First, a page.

MARKET COMMENTARY | For Week Ending 11/9
Winter natural gas futures race higher ahead of the season’s first cold shot.
The Dec-2018 NYMEX natural gas contract rocketed 28.3 cents higher to $3.567 per MMBtu as weekend weather forecasts called for a cold shot to descend into the eastern half of the nation the following week, boosting heating demand and trimming remaining storage injections. Crude oil inched 4 cents lower to $63.10 per barrel even as Iranian economic sanctions went into effect and were likely to reduce oil exports. Equity markets managed to land in positive territory as rising bank and energy shares offset losses in the tech sector.
Natural gas consolidated after Monday’s massive jump in the near-term winter months and the prompt-month gas contract dipped 1.2 cents to $3.555. Crude oil fell 89 cents to $62.21 after President Trump said he wanted to move a little bit slower on sanctions to keep prices subdued and ease worries about global supplies. Equities climbed higher ahead of the midterm election as investors considered how the outcome might impact the economy.
Natural gas was unchanged as traders locked in profits ahead of Thursday’s storage report, which was expected to show a build in the upper-50s. Crude lost ground for the eighth day in a row after the EIA revealed a 5.8-Million-barrel increase in oil inventories. By day’s end, the Dec2018 WTI contract closed 54 cents lower at $61.67. Stocks soared higher after the midterm election yielded no major surprises, with the Democrats taking control of the House and the Republicans retaining the Senate.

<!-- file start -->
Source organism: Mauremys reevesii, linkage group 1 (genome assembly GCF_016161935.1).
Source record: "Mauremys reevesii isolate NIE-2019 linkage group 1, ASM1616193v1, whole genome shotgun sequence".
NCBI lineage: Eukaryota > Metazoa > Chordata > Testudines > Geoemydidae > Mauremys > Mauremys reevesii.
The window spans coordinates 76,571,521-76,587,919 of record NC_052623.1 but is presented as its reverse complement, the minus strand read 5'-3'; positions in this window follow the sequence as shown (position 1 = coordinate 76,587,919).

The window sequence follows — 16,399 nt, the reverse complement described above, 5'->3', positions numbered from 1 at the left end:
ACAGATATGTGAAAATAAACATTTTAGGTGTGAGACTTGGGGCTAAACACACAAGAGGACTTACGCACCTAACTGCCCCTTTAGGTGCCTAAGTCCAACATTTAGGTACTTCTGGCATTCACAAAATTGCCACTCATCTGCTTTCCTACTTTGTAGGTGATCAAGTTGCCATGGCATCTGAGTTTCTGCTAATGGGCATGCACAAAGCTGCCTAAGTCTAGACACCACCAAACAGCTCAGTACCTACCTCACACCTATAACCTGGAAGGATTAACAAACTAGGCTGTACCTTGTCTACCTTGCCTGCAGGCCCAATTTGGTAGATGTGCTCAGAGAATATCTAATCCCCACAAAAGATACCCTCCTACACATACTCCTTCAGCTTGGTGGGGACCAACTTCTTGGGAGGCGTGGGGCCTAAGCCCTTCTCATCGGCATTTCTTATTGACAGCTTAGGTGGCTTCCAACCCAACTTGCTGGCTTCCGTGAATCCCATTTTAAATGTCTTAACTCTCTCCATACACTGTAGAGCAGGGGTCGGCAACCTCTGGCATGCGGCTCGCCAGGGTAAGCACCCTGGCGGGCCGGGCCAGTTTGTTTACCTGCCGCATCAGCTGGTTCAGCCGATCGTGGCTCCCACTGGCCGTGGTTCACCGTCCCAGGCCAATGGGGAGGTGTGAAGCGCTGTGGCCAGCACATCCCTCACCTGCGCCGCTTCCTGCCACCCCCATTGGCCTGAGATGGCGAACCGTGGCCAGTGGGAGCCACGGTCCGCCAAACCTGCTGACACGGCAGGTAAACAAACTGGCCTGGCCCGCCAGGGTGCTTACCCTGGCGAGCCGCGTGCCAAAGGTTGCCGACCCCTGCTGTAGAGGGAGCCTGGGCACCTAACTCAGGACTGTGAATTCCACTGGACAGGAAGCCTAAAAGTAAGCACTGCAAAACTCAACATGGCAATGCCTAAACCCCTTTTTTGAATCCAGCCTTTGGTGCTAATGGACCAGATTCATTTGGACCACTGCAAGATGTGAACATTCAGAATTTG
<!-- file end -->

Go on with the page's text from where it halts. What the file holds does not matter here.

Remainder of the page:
Natural gas settled 1.2 cents lower at $3.543 after the EIA reported a higher-than-expected 65 Bcf build to storage, which put total working gas in storage at 3,208 Bcf. Crude oil officially entered bear market territory, dropping 20% from its recent high, on concerns global supply would outpace demand. Oil prices eventually finished the day $1.00 lower at $60.67. Equities traded in a mixed fashion as investors looked to gain insight into the Fed’s economic outlook later in the day.
Natural gas jumped another 17.6 cents to $3.719 ahead of the following week’s cold shot, where temperatures were expected to be 10-20 degrees below normal for much of the eastern half of the nation. Crude edged 48 cents lower to $60.19, the tenth consecutive down day and the longest losing streak in three decades, as oversupply concerns rapidly returned to the market. Stocks fell to end the week after a read on producer inflation came in hotter-than-expected.
Natural gas prices are likely to remain elevated as traders closely monitor the severity of this week’s cold shot and how it will influence upcoming storage reports.